Toxic shock syndrome (TSS) is a rare, life-threatening bacterial infection. It occurs when the bacteria called Staphylococcus aureus andStreptococcus pyogenes invade the body's bloodstream and release poisonous exotoxins. The symptoms include high fever, vomiting, diarrhea, a sunburn-like rash, red eyes, dizziness, lightheadedness, muscle aches and low blood pressure. TSS is an extremely rare condition. Less than 40 people are affected across the country. TSS is most commonly associated with women who use high-absorbency tampons. Anyone can develop TSS if they have a cut, wound, insect bite or burn that gets infected with the bacteria.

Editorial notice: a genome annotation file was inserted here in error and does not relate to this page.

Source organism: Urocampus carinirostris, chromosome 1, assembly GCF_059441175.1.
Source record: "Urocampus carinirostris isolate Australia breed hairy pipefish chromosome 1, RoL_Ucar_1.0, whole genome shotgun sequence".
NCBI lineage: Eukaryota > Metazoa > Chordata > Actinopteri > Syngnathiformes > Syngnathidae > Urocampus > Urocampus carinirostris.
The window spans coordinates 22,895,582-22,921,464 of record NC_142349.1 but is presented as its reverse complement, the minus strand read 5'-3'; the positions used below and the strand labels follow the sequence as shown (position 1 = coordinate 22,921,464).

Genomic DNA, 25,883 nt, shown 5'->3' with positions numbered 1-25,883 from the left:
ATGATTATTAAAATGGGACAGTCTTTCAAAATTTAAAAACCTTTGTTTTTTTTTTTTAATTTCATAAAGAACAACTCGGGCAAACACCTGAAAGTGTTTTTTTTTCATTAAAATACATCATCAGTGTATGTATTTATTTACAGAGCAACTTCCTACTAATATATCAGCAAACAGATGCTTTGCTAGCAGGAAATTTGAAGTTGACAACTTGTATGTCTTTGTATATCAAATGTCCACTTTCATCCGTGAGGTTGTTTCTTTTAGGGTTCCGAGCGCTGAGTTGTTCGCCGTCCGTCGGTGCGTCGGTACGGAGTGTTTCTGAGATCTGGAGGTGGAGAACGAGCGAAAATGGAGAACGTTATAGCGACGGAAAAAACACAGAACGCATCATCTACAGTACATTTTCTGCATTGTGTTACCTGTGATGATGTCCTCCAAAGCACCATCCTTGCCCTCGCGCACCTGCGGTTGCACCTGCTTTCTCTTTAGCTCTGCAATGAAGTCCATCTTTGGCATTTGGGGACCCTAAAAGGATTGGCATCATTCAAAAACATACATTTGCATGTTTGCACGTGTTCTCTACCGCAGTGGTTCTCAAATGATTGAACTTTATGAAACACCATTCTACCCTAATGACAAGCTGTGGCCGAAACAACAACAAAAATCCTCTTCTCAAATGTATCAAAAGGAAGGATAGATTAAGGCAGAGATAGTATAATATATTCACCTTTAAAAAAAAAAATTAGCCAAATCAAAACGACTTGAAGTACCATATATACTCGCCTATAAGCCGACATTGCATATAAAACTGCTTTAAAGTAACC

TSS can be fatal if untreated. Treatment is with antibiotic drugs (combination of pencillin and clindamycin). Intravenous fluids are also required to raise the blood pressure. They also help to prevent dehydration and organ damage. In severe cases, it may be necessary to surgically amputate an extremity of the body. The link between TSS and tampon use is unclear, but research suggests that tampon absorbency may be a factor. Hence women are advised to avoid hyperabsorbent tampons.